Not your first time?
Get right into the data
or Review the 2019 updates
Through this application you can explore climate changes and averages for 6,834 10-by-10 km squares in Alberta for 52 climate indices based on historical records between 1951 - 2017 and three future projections for 2041 - 2070.
Hundreds of weather stations across Alberta have been recording daily temperature and precipitation amounts for decades.
These records allow scientists to track changes and analyze long-term patterns of a wide range of climate indices. It is revealed that the seemingly chaotic annual variation often has systematic, and often significant, trends.
A climate index is the measurement of the number of days per year that meet particular highs, lows, and sustained averages, such as the number of days above 25°C each year.
This application includes 55 indices that are useful for different applications, such as stresses caused by temperature extremes or dry/wet periods, or the frost-free period and growing season length.
Dr. Stefan Kienzle and his lab at the University of Lethbridge analyzed the daily records to produce seven datasets that let us explore changes and averages for each climate index over time:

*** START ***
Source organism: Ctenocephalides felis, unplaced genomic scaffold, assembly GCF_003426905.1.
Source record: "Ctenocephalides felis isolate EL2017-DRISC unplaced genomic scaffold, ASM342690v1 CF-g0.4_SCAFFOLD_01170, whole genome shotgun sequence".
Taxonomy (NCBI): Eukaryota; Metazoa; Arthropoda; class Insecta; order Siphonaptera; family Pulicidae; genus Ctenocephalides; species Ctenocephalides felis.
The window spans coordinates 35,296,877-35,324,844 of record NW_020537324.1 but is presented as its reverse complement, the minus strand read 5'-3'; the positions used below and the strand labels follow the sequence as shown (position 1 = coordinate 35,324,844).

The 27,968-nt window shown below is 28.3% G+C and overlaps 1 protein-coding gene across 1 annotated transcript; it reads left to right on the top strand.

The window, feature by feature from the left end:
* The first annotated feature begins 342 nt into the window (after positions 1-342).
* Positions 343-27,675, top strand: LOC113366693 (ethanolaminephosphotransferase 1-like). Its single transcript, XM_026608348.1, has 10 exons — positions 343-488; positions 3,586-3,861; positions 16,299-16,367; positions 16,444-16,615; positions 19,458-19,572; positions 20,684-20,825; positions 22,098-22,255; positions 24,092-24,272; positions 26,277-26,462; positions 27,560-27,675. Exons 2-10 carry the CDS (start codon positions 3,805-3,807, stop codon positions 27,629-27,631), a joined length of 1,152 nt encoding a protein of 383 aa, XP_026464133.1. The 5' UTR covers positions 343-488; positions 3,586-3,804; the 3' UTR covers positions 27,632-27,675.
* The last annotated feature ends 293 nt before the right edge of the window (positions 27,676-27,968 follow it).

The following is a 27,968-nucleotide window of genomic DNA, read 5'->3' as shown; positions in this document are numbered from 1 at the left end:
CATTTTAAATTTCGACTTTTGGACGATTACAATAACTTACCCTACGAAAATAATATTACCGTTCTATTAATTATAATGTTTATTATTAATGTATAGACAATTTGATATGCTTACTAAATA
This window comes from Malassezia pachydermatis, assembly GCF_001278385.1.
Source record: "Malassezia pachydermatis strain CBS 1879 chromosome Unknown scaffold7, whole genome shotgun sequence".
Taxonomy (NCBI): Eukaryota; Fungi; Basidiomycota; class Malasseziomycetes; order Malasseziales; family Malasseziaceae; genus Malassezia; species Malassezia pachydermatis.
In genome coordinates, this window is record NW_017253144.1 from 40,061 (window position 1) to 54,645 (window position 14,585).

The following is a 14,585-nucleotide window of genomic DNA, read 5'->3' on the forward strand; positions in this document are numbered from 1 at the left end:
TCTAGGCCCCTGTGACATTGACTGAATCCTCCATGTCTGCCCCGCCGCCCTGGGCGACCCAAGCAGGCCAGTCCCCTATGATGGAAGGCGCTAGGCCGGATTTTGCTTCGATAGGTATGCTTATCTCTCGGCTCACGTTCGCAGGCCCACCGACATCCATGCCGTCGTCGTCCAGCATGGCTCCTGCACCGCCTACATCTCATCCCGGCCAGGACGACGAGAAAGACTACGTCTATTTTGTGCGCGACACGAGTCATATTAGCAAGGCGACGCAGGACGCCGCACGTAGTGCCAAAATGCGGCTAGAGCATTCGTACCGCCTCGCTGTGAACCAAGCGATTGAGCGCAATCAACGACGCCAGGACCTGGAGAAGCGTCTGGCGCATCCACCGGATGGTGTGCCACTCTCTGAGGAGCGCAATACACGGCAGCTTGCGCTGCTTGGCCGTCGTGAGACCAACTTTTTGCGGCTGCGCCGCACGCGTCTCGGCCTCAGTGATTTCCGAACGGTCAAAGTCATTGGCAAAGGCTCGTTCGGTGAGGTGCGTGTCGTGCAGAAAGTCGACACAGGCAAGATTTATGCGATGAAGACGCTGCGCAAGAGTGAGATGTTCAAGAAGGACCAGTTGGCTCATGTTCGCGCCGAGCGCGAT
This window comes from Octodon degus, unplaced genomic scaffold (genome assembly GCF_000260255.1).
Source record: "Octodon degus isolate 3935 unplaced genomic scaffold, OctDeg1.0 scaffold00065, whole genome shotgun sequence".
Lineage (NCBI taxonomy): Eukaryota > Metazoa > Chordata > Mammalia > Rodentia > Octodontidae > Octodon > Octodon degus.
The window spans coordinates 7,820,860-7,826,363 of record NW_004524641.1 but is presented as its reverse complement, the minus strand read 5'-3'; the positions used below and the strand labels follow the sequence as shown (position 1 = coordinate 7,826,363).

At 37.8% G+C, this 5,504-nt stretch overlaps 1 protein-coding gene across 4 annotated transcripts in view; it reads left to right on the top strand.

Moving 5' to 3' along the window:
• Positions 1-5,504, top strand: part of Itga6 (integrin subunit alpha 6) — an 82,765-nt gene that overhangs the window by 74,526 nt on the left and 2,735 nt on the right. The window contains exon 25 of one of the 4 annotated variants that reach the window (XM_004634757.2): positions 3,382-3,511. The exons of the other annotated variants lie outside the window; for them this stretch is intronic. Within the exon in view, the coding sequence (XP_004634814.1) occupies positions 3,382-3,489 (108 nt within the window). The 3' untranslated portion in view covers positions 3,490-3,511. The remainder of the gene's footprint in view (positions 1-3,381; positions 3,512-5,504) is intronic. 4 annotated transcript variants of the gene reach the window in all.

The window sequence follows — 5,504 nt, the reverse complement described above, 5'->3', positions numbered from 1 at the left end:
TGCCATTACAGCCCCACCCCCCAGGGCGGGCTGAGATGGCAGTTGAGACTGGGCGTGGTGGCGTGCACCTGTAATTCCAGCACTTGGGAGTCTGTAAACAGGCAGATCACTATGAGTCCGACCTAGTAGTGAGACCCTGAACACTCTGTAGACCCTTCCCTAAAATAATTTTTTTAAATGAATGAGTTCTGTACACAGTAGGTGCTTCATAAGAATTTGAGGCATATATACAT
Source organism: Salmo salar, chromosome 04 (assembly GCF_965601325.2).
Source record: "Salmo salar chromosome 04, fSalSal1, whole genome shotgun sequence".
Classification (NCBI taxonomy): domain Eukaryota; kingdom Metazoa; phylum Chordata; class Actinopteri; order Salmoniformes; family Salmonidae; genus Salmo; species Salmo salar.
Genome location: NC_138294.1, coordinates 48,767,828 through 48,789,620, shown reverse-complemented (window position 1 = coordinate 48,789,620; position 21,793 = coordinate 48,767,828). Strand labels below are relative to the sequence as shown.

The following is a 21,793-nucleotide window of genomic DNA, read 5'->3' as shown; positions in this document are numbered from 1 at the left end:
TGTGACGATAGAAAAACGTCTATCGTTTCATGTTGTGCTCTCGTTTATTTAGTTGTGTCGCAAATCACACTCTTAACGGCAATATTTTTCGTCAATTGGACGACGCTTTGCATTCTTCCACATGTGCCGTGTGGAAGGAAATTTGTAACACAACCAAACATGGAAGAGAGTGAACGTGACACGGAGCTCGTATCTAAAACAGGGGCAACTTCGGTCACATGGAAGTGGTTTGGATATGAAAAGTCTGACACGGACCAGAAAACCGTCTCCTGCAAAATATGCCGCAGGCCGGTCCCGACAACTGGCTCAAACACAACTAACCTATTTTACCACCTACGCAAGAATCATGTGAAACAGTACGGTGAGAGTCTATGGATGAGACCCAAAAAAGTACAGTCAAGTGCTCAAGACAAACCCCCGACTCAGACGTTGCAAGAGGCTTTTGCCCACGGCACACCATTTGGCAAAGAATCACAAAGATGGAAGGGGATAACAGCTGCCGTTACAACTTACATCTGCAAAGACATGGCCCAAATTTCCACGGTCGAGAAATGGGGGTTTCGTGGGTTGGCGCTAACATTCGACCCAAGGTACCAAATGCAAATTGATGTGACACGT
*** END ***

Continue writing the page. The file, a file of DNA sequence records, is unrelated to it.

This dataset shows the average change over 67 years based on all the available yearly recordings
You can also look at the annual variability to see the annual ups and downs, showing that changes are not the same year after year.
These datasets show 30-year averages of daily weather data for each climate index for six different time periods (5 historical; 1 future).
These datasets were calculated using Regional Climate Models for 3 scenarios:
The Alberta Climate Records website was developed by Christine Clark, Assistant Professor of New Media, and Dr. Stefan W. Kienzle, Professor of Hydrology and GIS, both at the University of Lethbridge, Alberta. The visualizations feature a dataset of over 500 million weather data between 1951 and 2017 for 6,834 locations across Alberta.
Analyses of climate indices and trends by the Kienzle Watershed and GIS Lab, University of Lethbridge.
Design and visualization programming by Christine Clark
Data provided by the Government of Canada.
This project was conducted within the framework of two overlapping research projects. One project is the Vulnerability and Adaptation to Climate Extremes in the Americas (VACEA) project, which has the key objective of addressing a gap in the current understanding of the consequences of global climate change for regional climate variability and extremes and the resulting vulnerabilities of agricultural and indigenous communities. This part of the project was funded by the Natural Sciences and Engineering Research Council of Canada (NSERC). The other project is the Predicting Alberta's Water Future (PAWF) project, funded by Alberta Innovates - Energy and Environment Solutions (AI-EES). Students and research assistants from the University of Lethbridge have contributed to various aspects of this project:
The Alberta climate dataset was analyzed by Dr. Stefan W. Kienzle, Professor of Geography (Hydrology and GIS) at the University of Lethbridge.